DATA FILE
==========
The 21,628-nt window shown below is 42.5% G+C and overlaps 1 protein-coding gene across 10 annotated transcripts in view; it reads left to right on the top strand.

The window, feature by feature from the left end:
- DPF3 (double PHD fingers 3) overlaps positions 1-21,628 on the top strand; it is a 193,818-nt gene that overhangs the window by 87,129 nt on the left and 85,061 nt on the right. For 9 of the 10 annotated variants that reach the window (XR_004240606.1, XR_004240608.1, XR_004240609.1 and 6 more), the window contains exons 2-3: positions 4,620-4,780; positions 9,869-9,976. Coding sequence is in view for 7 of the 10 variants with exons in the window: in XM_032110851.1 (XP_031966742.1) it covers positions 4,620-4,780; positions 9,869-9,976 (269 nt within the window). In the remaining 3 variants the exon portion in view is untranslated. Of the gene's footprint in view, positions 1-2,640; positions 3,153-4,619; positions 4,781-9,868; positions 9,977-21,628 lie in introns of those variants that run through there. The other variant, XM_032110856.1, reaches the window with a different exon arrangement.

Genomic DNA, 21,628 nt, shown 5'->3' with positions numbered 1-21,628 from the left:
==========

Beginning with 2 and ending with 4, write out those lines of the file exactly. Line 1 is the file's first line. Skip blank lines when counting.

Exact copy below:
The window, feature by feature from the left end:
- DPF3 (double PHD fingers 3) overlaps positions 1-21,628 on the top strand; it is a 193,818-nt gene that overhangs the window by 87,129 nt on the left and 85,061 nt on the right. For 9 of the 10 annotated variants that reach the window (XR_004240606.1, XR_004240608.1, XR_004240609.1 and 6 more), the window contains exons 2-3: positions 4,620-4,780; positions 9,869-9,976. Coding sequence is in view for 7 of the 10 variants with exons in the window: in XM_032110851.1 (XP_031966742.1) it covers positions 4,620-4,780; positions 9,869-9,976 (269 nt within the window). In the remaining 3 variants the exon portion in view is untranslated. Of the gene's footprint in view, positions 1-2,640; positions 3,153-4,619; positions 4,781-9,868; positions 9,977-21,628 lie in introns of those variants that run through there. The other variant, XM_032110856.1, reaches the window with a different exon arrangement.

Genomic DNA, 21,628 nt, shown 5'->3' with positions numbered 1-21,628 from the left: